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Rapid Prototyping

Contact: Bryan Smith,  510 486 4956

Rapid prototyping is the automatic construction of physical objects using solid freeform fabrication. While primarily used to produce models and prototype parts, the technology is also capable of short-run production quantity parts. The Shops employ:

  • ProJet 3500: MultiJet Printing (MJP)

    The MJP machine uses a series of printer heads aligned with the y-axis to deposit a photopolymer resin and casting wax onto a build surface to construct a part. The build platform moves along the x-axis and the printer heads move along the z-axis resulting in print layers being uniaxial. Although the layers form a uniaxial structure, the material response in the xy-plane is relatively isotropic. Each individual material drop is about 0.075 mm (0.003 in) in diameter and approximately 0.030 mm (0.0012 in) thick allowing for fine high resolution features. Due to the printer heads moving in the z-axis rather than the build platform there is no way to purge the printer heads during printing meaning that the more material that must be deposited, the higher the risk for printer heads to become blocked and the print fails. Since the material is deposited in a fluid form and rapidly cured utilizing UV light, unless a significant fillet is applied, a lip will forms on all edges of the bottom surface and all edges become rounded on the top surface. 
    The ProJet is recommended for printing of functional parts that have small volumes (< 8 in3), desired tolerances no smaller than 0.25 mm (0.010 in), and in which transparency is not a concern.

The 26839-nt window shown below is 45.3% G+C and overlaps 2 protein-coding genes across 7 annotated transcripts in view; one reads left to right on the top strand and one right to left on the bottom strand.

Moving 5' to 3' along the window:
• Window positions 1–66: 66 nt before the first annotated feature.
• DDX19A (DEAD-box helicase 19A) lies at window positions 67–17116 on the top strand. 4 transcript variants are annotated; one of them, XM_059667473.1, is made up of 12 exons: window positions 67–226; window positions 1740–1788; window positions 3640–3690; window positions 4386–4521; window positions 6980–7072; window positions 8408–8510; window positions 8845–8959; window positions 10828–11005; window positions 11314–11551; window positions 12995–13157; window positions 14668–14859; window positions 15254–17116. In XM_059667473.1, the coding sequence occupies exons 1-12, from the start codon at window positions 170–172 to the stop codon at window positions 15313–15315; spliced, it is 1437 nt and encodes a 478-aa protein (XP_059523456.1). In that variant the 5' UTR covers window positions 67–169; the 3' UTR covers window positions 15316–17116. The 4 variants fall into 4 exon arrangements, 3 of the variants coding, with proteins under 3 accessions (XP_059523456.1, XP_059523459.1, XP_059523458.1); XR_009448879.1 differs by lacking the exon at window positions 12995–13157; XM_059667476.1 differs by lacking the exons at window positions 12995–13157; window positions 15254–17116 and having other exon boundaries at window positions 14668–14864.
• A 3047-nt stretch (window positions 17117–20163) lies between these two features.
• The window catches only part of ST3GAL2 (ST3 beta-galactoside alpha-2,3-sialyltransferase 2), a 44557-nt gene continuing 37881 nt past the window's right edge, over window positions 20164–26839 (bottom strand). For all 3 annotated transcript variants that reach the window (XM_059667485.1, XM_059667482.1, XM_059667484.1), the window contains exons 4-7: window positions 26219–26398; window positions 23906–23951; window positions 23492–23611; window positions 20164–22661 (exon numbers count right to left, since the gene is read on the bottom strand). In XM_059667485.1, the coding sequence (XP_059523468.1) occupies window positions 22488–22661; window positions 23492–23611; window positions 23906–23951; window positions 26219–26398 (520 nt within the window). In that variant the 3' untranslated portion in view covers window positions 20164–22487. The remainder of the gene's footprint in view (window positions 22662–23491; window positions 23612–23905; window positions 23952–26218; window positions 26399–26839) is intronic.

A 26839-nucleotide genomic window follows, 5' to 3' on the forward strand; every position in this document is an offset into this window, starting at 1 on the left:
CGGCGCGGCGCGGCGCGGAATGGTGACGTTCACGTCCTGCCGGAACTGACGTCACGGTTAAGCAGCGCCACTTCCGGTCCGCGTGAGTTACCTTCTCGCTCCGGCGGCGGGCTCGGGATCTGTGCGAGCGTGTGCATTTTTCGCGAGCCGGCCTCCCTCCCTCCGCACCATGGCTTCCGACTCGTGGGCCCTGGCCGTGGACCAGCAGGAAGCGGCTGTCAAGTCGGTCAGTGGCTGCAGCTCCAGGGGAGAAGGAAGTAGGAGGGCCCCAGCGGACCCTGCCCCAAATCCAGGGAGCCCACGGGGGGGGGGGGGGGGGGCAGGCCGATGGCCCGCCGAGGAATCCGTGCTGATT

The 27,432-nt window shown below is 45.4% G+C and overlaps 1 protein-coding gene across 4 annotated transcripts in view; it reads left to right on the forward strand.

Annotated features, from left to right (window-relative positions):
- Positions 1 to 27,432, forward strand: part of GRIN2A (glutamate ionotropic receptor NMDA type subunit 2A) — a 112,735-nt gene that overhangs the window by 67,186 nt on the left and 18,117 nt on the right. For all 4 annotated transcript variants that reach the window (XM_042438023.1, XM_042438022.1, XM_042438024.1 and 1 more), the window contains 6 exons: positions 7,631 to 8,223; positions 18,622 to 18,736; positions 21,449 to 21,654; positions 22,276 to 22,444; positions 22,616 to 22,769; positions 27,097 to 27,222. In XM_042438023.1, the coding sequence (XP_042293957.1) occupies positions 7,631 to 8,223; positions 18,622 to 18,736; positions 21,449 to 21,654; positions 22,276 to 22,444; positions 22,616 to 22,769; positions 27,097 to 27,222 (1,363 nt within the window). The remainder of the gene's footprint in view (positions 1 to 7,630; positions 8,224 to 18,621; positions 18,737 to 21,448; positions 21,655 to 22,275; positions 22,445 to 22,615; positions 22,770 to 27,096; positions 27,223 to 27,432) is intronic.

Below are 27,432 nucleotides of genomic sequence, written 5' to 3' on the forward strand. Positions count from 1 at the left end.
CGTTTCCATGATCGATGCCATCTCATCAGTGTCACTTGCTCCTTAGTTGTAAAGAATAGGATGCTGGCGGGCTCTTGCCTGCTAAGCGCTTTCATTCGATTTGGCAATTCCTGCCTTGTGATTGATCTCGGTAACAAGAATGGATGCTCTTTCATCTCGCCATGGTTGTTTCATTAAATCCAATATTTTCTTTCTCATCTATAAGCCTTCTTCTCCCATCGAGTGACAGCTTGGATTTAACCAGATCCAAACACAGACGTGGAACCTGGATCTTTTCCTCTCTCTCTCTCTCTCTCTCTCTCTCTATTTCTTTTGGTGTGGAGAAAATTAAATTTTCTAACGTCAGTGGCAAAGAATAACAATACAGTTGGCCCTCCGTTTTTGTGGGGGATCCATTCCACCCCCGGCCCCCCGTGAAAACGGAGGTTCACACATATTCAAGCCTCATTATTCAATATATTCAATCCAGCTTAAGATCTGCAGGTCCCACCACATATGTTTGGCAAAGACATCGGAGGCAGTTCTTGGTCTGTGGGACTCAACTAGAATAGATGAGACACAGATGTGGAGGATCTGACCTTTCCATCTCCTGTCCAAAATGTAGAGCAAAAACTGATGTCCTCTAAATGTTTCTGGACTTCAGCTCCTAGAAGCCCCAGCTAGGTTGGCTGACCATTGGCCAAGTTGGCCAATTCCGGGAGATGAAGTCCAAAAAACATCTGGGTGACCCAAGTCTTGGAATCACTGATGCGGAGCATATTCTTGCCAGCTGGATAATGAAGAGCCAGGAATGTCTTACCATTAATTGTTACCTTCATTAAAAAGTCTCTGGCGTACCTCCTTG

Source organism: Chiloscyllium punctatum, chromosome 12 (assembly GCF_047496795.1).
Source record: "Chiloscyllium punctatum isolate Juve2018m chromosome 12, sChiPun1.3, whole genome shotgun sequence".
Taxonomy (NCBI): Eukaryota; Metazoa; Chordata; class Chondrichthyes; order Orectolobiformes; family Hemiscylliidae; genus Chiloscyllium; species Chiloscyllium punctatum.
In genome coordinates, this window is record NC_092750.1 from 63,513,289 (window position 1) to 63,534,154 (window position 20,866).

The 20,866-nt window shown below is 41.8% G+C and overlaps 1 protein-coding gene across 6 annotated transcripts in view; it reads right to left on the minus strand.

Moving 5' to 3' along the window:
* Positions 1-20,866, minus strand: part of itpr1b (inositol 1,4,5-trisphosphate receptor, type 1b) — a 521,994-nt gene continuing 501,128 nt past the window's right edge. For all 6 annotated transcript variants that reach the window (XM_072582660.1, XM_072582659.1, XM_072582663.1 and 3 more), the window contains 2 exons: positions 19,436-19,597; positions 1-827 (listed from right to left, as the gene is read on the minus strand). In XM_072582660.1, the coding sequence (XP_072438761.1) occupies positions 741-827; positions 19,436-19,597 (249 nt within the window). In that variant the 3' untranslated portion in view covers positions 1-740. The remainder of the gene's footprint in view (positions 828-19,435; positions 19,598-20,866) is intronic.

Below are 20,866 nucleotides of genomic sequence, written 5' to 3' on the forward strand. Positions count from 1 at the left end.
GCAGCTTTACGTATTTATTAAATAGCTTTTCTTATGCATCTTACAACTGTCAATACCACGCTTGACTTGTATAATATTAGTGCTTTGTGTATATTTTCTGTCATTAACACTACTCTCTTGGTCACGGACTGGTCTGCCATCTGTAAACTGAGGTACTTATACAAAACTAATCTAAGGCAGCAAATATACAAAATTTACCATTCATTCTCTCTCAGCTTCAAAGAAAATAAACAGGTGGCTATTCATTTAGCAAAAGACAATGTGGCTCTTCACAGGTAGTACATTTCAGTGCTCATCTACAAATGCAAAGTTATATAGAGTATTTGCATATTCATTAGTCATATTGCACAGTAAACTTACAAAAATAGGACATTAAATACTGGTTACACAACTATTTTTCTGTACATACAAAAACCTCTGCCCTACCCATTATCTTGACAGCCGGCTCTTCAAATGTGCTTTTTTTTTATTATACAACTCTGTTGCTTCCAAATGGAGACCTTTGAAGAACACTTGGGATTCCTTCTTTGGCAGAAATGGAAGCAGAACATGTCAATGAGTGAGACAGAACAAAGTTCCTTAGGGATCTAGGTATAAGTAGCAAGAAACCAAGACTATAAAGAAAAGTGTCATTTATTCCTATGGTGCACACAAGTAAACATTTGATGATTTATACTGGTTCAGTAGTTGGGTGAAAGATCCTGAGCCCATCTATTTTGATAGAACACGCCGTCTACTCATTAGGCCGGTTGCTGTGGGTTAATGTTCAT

• Dimension Elite: Fused Deposition Modeling (FDM)
    The FDM machine uses a single printer head with two extrusion nozzles to deposit the build and support material. The printer head moves in the x- and y-directions while the build platform drops in the z-direction. Each layer of the internal structure is deposited in an alternating orientation to improve material response in the xy-plane, but the layer-by-layer construction in the z-direction means that the final printed part is highly anisotropic. The layer-by-layer construction also results in ribbed surface finish corresponding to the layer thickness, 0.178 mm (0.007 in), for vertical faces and a stair step like surface finish for angle faces. Since the build platform drops in the z-direction, the extrusion nozzle can be cleaned throughout the printing process making it is possible to print parts with large volumes. The dual nozzles for the build and support material on a single print head results in a slow print process, especially for large, fully solid parts.

  • ZPrinter 650: ColorJet Printing (CJP):

    The CJP machine uses five printer heads (clear, yellow, magenta, cyan, and black) to deposit a water based color binder onto a plaster based powder bed. The printer heads move in the x- and y-directions while the build platform drops in the z-direction resulting in a uniaxial internal structure corresponding to the x-direction. As a plaster based printing technique, the printed parts are highly brittle and prone to chipping; to increase the durability, a super-glue type bonding agent is applied to the part through either soaking or directed surface application. The finished parts have a very rough surface finish that can be sanded to achieve a smoother finish.The ZPrinter is recommended for printing of prototypes where functionality and durability are low priorities.

 

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